CAR crisis: Gunfire and explosions heard in Bangui
Fresh clashes have broken out in Bangui, the capital of the Central African Republic (CAR), amid growing tension between rival militias.
Heavy gunfire and explosions were heard throughout the night and again on Thursday. Shops have shut and residents are staying indoors.
The Red Cross says its workers have been unable to respond to calls for help after being threatened.
At least 5,000 people have been killed in religious violence in CAR this year.
A deadline for the resignation of interim President Catherine Samba Panza - issued by a Christian-dominated militia - expired this week.
The latest clashes are the fiercest since a UN force took over peacekeeping duties last month.
Red Cross threats
According to an official from the UN force quoted by the AFP news agency, the violence was sparked this week by a grenade attack that injured several pedestrians in Bangui.
The attacker, riding a motorcycle, "was chased, apprehended and killed by unidentified men," the official is quoted as saying.
Further clashes then erupted in the city's KM5 district.
The BBC's Laeila Adjovi in Bangui says the city's streets are empty, shops, fuel stations, and humanitarian agencies are closed.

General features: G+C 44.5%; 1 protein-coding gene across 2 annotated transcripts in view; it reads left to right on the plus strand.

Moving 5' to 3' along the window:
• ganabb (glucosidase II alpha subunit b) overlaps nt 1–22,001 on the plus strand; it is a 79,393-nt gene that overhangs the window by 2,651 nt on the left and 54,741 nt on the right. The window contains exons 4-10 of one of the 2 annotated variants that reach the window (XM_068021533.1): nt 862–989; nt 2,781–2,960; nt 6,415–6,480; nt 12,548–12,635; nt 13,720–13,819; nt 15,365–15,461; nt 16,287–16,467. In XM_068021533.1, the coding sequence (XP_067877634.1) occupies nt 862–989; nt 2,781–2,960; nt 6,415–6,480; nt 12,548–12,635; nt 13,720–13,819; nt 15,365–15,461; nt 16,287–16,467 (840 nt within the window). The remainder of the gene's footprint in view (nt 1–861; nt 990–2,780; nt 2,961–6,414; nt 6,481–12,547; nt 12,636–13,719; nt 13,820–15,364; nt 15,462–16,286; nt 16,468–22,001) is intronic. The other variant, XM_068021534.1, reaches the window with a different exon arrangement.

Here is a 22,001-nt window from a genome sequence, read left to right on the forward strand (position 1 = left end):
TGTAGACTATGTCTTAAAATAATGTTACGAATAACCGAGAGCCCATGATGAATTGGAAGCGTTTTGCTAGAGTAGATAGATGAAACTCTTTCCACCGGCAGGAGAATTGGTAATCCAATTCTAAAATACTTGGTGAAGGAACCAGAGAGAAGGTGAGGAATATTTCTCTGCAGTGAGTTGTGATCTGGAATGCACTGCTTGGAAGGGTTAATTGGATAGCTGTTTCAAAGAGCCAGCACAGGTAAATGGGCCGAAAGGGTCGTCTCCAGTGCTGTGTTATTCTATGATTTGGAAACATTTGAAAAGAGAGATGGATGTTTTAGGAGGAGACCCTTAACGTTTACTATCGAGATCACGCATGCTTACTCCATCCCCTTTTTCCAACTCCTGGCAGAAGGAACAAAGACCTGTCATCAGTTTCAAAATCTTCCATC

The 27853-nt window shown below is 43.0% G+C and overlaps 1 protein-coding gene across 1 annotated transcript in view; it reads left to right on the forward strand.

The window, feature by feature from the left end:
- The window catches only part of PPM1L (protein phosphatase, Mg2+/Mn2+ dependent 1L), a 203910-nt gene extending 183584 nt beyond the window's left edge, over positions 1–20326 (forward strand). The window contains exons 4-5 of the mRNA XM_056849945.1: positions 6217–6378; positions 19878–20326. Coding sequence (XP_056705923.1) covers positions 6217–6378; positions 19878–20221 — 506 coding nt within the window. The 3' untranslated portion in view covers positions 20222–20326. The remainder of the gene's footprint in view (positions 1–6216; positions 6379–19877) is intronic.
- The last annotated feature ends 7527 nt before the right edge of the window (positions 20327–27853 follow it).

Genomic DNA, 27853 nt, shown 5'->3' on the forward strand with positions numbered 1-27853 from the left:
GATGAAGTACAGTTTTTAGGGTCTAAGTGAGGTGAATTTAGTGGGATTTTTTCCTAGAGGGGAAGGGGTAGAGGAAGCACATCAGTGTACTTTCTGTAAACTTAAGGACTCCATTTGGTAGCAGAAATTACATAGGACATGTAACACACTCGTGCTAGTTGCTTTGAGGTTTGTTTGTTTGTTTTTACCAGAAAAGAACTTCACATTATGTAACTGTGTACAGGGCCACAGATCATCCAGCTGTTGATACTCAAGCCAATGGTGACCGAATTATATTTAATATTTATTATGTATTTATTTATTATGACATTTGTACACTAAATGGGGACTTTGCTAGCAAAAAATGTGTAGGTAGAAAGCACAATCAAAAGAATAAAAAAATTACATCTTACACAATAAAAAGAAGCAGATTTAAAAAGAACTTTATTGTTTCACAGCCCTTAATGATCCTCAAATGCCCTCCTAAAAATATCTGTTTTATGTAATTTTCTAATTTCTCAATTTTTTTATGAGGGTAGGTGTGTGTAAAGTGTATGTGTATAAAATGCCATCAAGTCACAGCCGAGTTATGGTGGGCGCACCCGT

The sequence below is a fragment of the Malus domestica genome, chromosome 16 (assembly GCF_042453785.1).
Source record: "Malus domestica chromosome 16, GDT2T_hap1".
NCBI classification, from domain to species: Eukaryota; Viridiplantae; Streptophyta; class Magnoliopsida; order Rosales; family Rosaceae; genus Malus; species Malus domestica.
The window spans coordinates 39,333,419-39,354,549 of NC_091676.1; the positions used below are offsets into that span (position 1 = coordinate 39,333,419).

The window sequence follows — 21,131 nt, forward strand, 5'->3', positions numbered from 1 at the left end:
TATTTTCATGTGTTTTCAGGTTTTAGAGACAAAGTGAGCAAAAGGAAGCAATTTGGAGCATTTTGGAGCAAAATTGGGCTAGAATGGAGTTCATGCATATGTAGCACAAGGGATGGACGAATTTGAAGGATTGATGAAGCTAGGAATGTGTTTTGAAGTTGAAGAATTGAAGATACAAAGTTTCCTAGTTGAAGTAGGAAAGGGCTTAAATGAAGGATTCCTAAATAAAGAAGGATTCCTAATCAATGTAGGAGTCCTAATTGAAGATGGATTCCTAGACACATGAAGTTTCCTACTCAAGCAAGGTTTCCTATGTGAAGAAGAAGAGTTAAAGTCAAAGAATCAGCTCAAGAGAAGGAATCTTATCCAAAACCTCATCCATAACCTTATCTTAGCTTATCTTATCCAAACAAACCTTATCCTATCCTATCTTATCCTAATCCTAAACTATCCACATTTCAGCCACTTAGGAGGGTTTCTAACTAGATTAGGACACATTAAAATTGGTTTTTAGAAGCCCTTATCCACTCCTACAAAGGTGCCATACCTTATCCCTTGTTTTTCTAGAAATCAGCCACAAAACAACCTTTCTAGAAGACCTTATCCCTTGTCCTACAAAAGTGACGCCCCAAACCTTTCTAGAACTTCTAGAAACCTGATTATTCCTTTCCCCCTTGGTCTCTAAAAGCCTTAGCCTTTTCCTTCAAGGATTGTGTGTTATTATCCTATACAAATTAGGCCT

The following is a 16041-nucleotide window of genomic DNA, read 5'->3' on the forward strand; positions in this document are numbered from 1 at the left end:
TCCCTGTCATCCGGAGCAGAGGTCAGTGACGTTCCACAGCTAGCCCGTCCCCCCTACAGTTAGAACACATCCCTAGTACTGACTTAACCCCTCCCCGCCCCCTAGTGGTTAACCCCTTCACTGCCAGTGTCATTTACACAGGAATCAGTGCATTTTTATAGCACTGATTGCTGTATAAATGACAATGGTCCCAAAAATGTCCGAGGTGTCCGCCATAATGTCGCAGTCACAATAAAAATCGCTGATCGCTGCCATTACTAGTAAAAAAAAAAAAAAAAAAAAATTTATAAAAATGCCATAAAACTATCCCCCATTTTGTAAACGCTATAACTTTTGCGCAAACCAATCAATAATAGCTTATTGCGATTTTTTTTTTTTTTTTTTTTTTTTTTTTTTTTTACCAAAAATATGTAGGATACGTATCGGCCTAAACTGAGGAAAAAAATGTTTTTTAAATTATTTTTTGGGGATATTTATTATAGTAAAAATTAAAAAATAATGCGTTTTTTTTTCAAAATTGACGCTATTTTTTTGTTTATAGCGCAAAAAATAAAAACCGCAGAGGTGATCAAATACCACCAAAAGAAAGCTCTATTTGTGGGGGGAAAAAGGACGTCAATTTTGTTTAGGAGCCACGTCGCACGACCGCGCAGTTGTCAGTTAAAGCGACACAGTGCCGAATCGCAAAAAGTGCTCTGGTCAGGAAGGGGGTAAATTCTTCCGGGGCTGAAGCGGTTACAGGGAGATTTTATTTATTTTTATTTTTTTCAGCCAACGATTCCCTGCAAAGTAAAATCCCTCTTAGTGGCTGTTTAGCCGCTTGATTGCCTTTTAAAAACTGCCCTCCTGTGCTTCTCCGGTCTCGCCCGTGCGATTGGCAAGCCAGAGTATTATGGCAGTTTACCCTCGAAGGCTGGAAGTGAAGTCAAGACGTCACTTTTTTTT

Militia roadblocks have been reported in some parts of the city, as French army helicopters fly overhead, she says.
At least 5 people were confirmed to have been killed in clashes on Wednesday, but after a night of heavy fighting, the Central African Red Cross confirmed to the BBC that they have been unable to access areas to assist wounded and retrieve bodies.
The Red Cross have also confirmed that their staff have been directly threatened.
"The threats must stop, said Jean-François Sangsue, the head of the ICRC delegation in Bangui in a statement released on Thursday.
"We are asking the population to facilitate the work of Red Cross volunteers. If the threats continue we will be obliged to cease all relief activities, leaving many victims to fend for themselves," he said.
CAR has suffered ethnic and religious unrest for more than a year since mainly Muslim Seleka rebels seized power in the majority Christian country.
Muslim rebel leader Michel Djotodia resigned in January under diplomatic pressure, but violence between Christian and Muslim militia groups has continued.
Both groups have been accused of targeting civilians. Thousands have been killed and tens of thousands more have fled the country.
The UN says that about 1.3 million people - a quarter of the population - are in need of aid.